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Winter Hill review at Octagon Theatre, Bolton – ‘multifaceted and insightful’

Louise Jameson, Janet Henfrey, Souad Faress, Susan Twist and Denise Black in Winter Hill at the Octagon Theatre, Bolton. Photo: Richard Davenport Louise Jameson, Janet Henfrey, Souad Faress, Susan Twist and Denise Black in Winter Hill at the Octagon Theatre, Bolton. Photo: Richard Davenport
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Timberlake Wertenbaker’s last play, Jefferson’s Garden, was set in 1780s America. Her new play is set closer to home: atop Winter Hill, the moorland plateau near Bolton.

Wertenbaker imagines a world in which a global company gets permission to build a sky-scraping mega hotel. Five local women take on the transnationals by transforming their book-reading group into an occupation.

Wertenbaker’s play is multifaceted, if patchy in places. It’s delicately directed by Elizabeth Newman; the production is replete with big leaps of imagination and plays out on a set overshadowed by an uncompromising scaffold structure.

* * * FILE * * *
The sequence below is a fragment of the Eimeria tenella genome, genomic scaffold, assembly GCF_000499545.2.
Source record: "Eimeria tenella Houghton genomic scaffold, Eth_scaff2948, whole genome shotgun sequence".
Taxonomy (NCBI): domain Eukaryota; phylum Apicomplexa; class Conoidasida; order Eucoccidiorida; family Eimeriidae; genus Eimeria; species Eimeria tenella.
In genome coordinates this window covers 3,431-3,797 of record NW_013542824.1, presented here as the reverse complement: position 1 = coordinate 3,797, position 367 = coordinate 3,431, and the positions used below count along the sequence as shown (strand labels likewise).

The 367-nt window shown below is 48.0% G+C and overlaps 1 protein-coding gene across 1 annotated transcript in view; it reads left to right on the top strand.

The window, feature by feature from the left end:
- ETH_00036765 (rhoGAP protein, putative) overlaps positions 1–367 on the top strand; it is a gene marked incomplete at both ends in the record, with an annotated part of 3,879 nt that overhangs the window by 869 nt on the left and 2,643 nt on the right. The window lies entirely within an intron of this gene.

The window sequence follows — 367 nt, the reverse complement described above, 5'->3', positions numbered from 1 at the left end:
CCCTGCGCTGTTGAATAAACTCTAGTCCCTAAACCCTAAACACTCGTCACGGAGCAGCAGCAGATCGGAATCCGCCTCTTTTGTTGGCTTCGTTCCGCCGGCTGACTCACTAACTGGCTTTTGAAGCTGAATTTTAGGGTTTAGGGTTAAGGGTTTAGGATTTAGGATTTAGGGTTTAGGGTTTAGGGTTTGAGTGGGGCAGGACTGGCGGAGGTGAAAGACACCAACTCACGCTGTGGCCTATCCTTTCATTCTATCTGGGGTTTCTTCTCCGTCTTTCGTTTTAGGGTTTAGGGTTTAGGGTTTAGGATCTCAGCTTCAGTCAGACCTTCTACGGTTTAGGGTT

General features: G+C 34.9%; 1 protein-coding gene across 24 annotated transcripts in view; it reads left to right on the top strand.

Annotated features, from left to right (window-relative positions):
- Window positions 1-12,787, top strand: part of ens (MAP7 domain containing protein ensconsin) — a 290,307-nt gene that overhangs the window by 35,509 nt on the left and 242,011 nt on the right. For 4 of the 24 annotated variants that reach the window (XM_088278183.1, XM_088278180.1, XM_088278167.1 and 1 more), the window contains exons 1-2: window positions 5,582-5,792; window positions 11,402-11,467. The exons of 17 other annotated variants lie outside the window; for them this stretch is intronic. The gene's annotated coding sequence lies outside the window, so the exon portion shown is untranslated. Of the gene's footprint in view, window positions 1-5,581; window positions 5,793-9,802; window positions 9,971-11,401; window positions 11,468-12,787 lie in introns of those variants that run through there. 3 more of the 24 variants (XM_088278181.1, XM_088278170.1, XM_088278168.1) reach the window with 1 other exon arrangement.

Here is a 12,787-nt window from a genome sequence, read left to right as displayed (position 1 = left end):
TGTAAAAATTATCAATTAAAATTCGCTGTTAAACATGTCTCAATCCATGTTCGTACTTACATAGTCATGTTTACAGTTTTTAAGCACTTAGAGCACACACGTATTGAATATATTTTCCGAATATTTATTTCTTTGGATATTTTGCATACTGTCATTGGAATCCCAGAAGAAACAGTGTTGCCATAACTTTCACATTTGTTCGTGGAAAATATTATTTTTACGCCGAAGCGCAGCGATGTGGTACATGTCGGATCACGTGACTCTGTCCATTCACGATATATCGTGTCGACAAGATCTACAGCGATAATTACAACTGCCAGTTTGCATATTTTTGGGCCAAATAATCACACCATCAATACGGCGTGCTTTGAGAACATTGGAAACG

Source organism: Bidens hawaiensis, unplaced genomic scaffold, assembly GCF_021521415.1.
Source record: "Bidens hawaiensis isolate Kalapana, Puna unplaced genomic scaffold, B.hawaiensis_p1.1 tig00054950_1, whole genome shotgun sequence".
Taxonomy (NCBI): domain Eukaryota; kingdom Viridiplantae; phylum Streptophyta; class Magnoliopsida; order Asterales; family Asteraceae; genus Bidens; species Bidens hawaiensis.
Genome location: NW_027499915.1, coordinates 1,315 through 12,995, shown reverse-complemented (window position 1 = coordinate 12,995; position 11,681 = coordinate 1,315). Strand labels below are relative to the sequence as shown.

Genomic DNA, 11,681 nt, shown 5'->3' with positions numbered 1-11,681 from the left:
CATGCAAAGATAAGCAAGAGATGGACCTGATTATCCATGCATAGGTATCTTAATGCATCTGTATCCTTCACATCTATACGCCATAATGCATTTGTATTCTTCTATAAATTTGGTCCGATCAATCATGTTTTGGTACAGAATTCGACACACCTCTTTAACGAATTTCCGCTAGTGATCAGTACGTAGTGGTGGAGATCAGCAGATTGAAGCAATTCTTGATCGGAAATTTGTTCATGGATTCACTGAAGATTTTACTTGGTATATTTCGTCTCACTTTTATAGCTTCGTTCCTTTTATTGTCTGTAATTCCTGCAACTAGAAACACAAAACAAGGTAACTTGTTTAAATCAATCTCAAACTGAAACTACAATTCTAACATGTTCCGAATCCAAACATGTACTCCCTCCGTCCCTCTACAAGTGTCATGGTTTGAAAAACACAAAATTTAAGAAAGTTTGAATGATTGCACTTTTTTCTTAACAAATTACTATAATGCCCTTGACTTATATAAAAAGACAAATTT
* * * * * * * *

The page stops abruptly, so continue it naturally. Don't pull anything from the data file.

The global and the parochial intersect. There are discussions about reshaping fictional literary heroines, anxious cross-talk about whether to make an heroic protest by bombing the monument, talk of corporate power. Cross-generational feminist politics are woven in too, raising questions about the changing empowerment of women over time and with age – and where the boundaries blur between protest and violence.

It’s a superbly cast ensemble production. Denise Black plays the feminist who has turned militancy into a lifestyle, Janet Henfrey excels as an acerbic old lady knocking back wine and happy to chuck a Molotov cocktail. Cathy Tyson is arguably the play’s true heroine as the local councillor who uses her limited powers of resistance to make tiny differences to a few small lives instead of trying to blow up capitalism.

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Verdict
Timberlake Wertenbaker's Insightful and challenging new play sheds new light on the changing power of collective action  
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